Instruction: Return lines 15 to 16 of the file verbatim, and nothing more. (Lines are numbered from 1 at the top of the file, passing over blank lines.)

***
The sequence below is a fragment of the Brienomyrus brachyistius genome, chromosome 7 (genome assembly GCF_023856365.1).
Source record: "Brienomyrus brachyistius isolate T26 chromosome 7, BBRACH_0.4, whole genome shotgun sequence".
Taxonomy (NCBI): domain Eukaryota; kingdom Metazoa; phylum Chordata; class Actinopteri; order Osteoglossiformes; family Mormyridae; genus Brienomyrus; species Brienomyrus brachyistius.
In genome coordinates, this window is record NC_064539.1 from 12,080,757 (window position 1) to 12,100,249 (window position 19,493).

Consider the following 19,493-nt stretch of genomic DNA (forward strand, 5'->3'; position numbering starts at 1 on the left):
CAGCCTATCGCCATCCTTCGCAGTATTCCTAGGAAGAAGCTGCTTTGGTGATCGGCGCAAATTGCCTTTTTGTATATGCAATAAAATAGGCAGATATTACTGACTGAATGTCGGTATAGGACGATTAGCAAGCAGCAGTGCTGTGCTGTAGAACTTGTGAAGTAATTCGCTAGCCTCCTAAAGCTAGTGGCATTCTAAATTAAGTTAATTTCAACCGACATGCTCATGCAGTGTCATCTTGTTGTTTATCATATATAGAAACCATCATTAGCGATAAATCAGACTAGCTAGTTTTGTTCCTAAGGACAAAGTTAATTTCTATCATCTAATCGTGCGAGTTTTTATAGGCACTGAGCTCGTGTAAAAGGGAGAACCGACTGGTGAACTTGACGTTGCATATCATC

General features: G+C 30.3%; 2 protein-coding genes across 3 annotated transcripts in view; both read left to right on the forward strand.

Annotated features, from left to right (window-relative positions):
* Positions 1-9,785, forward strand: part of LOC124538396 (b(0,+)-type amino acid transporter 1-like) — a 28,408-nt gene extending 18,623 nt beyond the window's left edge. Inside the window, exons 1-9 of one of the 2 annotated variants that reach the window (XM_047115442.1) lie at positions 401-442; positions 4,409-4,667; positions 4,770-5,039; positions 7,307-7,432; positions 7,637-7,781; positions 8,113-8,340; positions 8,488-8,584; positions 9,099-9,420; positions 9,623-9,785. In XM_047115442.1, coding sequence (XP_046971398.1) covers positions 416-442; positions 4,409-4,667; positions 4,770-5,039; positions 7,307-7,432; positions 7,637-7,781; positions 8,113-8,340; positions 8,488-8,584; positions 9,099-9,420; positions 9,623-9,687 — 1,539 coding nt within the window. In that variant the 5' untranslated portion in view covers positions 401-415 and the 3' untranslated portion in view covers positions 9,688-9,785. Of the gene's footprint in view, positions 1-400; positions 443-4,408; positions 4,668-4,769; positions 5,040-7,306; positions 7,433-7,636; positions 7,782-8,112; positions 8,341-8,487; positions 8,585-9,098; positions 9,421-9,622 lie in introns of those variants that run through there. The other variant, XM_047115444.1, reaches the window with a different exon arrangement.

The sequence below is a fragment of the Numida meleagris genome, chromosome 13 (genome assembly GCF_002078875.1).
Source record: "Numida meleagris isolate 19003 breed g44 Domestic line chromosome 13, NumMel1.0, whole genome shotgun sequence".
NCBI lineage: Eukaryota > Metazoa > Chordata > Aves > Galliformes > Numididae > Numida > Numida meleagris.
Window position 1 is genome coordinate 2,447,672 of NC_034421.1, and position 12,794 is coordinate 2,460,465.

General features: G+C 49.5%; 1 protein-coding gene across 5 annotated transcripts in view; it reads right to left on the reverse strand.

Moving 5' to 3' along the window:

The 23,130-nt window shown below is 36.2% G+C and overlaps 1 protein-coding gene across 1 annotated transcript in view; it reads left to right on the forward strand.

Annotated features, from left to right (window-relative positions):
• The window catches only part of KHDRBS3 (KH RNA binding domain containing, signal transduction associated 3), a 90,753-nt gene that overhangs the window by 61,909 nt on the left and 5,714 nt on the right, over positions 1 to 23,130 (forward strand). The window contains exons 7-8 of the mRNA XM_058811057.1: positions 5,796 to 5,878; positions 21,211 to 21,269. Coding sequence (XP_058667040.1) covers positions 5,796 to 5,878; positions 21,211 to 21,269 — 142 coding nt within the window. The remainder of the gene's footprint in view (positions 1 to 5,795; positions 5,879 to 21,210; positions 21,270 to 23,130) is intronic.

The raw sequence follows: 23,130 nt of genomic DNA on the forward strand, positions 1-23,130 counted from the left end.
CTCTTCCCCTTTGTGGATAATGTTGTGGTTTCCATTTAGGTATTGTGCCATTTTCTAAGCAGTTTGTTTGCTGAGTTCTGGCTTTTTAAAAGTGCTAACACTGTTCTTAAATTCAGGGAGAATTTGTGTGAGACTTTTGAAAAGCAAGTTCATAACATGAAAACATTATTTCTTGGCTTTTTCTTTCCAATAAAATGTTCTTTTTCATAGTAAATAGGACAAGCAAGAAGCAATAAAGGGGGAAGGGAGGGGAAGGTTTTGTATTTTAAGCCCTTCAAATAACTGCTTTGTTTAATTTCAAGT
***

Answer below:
Moving 5' to 3' along the window:

The 23,130-nt window shown below is 36.2% G+C and overlaps 1 protein-coding gene across 1 annotated transcript in view; it reads left to right on the forward strand.